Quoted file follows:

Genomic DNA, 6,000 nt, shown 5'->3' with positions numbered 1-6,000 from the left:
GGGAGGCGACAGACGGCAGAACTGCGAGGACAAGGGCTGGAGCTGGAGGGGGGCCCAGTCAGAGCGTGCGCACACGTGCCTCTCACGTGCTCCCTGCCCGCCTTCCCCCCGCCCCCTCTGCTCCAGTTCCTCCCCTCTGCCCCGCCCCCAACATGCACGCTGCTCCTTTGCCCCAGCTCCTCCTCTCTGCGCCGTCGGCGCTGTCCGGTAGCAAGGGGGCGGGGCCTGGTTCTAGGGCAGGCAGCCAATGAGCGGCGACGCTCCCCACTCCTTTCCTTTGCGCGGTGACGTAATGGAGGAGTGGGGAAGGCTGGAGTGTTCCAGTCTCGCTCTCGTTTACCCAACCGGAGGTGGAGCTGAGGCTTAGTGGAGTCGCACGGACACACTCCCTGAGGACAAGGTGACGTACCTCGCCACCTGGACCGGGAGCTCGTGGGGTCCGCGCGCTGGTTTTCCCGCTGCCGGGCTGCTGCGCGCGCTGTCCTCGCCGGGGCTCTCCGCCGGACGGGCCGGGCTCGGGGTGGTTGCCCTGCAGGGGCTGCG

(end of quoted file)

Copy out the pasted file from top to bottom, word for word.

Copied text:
Genomic DNA, 6,000 nt, shown 5'->3' with positions numbered 1-6,000 from the left:
GGGAGGCGACAGACGGCAGAACTGCGAGGACAAGGGCTGGAGCTGGAGGGGGGCCCAGTCAGAGCGTGCGCACACGTGCCTCTCACGTGCTCCCTGCCCGCCTTCCCCCCGCCCCCTCTGCTCCAGTTCCTCCCCTCTGCCCCGCCCCCAACATGCACGCTGCTCCTTTGCCCCAGCTCCTCCTCTCTGCGCCGTCGGCGCTGTCCGGTAGCAAGGGGGCGGGGCCTGGTTCTAGGGCAGGCAGCCAATGAGCGGCGACGCTCCCCACTCCTTTCCTTTGCGCGGTGACGTAATGGAGGAGTGGGGAAGGCTGGAGTGTTCCAGTCTCGCTCTCGTTTACCCAACCGGAGGTGGAGCTGAGGCTTAGTGGAGTCGCACGGACACACTCCCTGAGGACAAGGTGACGTACCTCGCCACCTGGACCGGGAGCTCGTGGGGTCCGCGCGCTGGTTTTCCCGCTGCCGGGCTGCTGCGCGCGCTGTCCTCGCCGGGGCTCTCCGCCGGACGGGCCGGGCTCGGGGTGGTTGCCCTGCAGGGGCTGCG